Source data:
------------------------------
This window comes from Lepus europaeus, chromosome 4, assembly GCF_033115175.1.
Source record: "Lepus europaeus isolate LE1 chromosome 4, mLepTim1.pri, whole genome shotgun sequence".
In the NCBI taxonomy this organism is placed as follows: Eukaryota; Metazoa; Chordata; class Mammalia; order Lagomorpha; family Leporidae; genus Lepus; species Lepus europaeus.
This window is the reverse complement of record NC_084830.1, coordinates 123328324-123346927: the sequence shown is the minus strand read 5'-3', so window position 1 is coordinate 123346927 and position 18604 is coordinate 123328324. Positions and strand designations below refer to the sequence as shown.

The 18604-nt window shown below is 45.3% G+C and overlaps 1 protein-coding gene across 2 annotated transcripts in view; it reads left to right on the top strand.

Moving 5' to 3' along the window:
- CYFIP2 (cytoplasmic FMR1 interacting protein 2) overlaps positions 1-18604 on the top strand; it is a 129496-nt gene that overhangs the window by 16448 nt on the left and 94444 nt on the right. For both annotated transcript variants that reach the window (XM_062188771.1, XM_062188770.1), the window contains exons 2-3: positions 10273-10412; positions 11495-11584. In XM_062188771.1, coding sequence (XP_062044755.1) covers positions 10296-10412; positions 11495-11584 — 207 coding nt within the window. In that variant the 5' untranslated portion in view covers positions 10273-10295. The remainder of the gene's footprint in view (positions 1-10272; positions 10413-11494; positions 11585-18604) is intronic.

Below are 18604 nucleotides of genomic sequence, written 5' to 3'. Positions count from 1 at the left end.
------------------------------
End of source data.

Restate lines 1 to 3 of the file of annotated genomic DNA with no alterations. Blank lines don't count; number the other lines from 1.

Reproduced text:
This window comes from Lepus europaeus, chromosome 4, assembly GCF_033115175.1.
Source record: "Lepus europaeus isolate LE1 chromosome 4, mLepTim1.pri, whole genome shotgun sequence".
In the NCBI taxonomy this organism is placed as follows: Eukaryota; Metazoa; Chordata; class Mammalia; order Lagomorpha; family Leporidae; genus Lepus; species Lepus europaeus.